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Test Four

Cardiac Structure, Neuro, Intracranial

QuestionAnswer
What is paraplegia? Paralysis of the lower portion of the body, sometimes involving the lower trunk. It occurs when the thoracic, lumbar, and sacral portions of the spinal cord are injured.
What is quadriplegia? Also called tetraplegia, it occurs when cervical segments of the cord are injured, impairing function of the arms, trunk, legs, and pelvic organs
What is spinal shock? Temporary loss of reflex function below the level of injury
What are spinal shock manifestations? Flaccid paralysis of skeletal muscles, loss of all spinal reflexes, loss of sensations, and loss of ability to perspire all below level of injury. Bowel & bladder dysfunction. Shock develops in 30-60 minutes after injury & can last for minutes to months
What is autonomic dysreflexia? (also called autonomic hyperreflexia) An exaggerated sympathetic response that occurs in clients with SCIs at or above the T6 level
When is the only time autonomic dysreflexia is seen? Is only seen after recovery from spinal shock and occurs as a result of a lack of control of the autonomic nervous system by higher centers
What are signs and symptoms of autonomic dysreflexia? Pounding headache, hypertension, sweating, goose flesh, nasal congestion, severe bradycardia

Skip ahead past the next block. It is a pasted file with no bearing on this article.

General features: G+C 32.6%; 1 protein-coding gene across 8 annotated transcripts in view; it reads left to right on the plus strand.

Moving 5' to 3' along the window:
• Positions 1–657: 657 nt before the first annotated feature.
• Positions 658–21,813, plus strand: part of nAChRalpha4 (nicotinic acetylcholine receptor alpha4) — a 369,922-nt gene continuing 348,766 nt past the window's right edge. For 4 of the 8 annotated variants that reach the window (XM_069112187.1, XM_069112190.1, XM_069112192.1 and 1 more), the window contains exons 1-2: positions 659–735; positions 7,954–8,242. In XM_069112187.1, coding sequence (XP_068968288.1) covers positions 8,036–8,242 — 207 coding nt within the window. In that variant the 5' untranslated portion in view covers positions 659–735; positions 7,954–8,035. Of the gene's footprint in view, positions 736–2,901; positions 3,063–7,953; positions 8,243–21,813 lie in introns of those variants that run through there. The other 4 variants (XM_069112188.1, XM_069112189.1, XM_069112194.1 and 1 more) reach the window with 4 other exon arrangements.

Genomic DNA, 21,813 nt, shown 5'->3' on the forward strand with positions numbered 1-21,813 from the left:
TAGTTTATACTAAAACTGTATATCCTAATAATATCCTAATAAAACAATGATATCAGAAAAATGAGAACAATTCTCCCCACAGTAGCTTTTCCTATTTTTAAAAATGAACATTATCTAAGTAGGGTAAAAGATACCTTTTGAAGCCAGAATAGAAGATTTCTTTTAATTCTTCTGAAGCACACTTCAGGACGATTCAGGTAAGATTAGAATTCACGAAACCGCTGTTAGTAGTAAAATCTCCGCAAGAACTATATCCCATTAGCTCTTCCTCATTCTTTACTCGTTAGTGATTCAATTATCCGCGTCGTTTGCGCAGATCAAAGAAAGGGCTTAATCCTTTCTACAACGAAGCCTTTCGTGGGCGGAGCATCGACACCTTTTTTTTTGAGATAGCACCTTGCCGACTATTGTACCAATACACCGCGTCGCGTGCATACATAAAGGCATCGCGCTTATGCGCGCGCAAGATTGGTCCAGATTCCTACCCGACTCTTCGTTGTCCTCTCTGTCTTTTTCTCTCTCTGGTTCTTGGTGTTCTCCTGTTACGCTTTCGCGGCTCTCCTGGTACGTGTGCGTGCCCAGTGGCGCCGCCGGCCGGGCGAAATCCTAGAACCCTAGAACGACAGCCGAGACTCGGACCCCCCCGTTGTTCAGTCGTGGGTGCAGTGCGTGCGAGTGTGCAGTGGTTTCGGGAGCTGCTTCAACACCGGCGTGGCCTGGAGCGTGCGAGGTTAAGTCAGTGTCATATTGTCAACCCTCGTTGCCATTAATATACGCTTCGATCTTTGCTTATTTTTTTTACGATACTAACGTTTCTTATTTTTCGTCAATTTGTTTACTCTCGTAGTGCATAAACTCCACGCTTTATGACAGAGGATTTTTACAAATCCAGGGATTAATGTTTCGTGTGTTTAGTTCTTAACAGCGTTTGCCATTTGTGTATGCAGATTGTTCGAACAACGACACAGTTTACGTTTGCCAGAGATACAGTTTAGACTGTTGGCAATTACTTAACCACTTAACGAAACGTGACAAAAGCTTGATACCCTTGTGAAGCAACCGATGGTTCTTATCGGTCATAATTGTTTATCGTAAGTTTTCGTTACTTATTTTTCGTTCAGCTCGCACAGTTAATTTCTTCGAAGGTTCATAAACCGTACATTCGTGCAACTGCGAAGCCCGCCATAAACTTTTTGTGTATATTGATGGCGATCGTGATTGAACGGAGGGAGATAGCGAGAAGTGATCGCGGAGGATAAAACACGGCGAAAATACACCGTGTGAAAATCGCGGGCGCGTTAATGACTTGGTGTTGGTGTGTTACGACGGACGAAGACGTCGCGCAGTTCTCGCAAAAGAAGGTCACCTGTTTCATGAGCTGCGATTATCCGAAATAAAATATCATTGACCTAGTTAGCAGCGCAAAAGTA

What triggers autonomic dysreflexia? Distended bowel, distended bladder, stimulation of skin. A full bladder/blocked urinary catheters are the most common causes.
What are the treatments for autonomic dysreflexia? Elevated HOB, drain bladder, remove impaction/tactile stimuli, B/P meds (apresoline, hyperstat), muscle relaxants
How do they diagnose spinal cord tumors? Xray, CT Scan, MRI, myelogram, lumbar puncture
What are medications and treatments for spinal cord tumors? Narcotic analgesics via epidural catheter, steroids (e.g. decadron) to control edema, surgical removal, radiation therapy
What are the appropriate nursing diagnoses for spinal cord tumor clients? Anxiety, risk for constipation, impaired physical mobility, acute pain, sexual dysfunction, urinary retention
What is the most common cardiac valve dysfunction? Aortic Stenosis
Where is the blood flow obstructed with aortic stenosis? It obstructs forward blood flow from the left ventricle during systole
What are the causes of aortic stenosis? Age related degenerative calcification and rheumatic disease
What are complications of aortic stenosis? Risk for CHF, dilated cardiomyopathy, ineffective endocarditis, and sudden death
What are the cardinal symptoms of aortic stenosis? Angina, syncope, exertional dyspnea; if severe, reduced ejection fraction and A Fib, S3 & S4
What is the most common early sign of aortic stenosis? A systolic heart murmur (heard best in a forward-leaning, sitting position)
How do they diagnose aortic stenosis? ECG (tall R waves, ST depression, inverted T wave), Chest xray, transthoracic echocardiography, cardiac catheterization